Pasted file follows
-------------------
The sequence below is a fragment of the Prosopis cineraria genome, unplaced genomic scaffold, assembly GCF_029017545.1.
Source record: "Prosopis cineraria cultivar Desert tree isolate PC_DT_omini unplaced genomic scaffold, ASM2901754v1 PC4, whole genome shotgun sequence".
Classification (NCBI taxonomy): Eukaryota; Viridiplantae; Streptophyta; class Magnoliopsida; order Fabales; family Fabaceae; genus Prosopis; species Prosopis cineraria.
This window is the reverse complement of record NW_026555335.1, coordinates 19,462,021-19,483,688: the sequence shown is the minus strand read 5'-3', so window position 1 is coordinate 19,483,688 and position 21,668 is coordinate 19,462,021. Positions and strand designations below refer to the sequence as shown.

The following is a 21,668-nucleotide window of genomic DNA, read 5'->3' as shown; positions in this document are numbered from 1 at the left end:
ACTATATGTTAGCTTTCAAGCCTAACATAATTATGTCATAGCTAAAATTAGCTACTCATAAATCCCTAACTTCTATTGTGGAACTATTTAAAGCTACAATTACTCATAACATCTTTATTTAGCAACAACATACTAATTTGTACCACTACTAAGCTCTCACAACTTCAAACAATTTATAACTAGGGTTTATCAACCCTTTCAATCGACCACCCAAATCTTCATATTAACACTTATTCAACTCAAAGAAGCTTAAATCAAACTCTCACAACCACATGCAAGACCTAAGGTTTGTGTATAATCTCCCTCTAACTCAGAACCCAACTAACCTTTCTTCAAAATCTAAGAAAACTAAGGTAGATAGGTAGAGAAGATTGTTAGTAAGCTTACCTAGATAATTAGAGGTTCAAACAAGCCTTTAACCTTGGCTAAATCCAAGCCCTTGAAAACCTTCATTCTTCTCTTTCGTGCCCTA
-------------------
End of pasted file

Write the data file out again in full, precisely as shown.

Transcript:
The sequence below is a fragment of the Prosopis cineraria genome, unplaced genomic scaffold, assembly GCF_029017545.1.
Source record: "Prosopis cineraria cultivar Desert tree isolate PC_DT_omini unplaced genomic scaffold, ASM2901754v1 PC4, whole genome shotgun sequence".
Classification (NCBI taxonomy): Eukaryota; Viridiplantae; Streptophyta; class Magnoliopsida; order Fabales; family Fabaceae; genus Prosopis; species Prosopis cineraria.
This window is the reverse complement of record NW_026555335.1, coordinates 19,462,021-19,483,688: the sequence shown is the minus strand read 5'-3', so window position 1 is coordinate 19,483,688 and position 21,668 is coordinate 19,462,021. Positions and strand designations below refer to the sequence as shown.

The following is a 21,668-nucleotide window of genomic DNA, read 5'->3' as shown; positions in this document are numbered from 1 at the left end:
ACTATATGTTAGCTTTCAAGCCTAACATAATTATGTCATAGCTAAAATTAGCTACTCATAAATCCCTAACTTCTATTGTGGAACTATTTAAAGCTACAATTACTCATAACATCTTTATTTAGCAACAACATACTAATTTGTACCACTACTAAGCTCTCACAACTTCAAACAATTTATAACTAGGGTTTATCAACCCTTTCAATCGACCACCCAAATCTTCATATTAACACTTATTCAACTCAAAGAAGCTTAAATCAAACTCTCACAACCACATGCAAGACCTAAGGTTTGTGTATAATCTCCCTCTAACTCAGAACCCAACTAACCTTTCTTCAAAATCTAAGAAAACTAAGGTAGATAGGTAGAGAAGATTGTTAGTAAGCTTACCTAGATAATTAGAGGTTCAAACAAGCCTTTAACCTTGGCTAAATCCAAGCCCTTGAAAACCTTCATTCTTCTCTTTCGTGCCCTA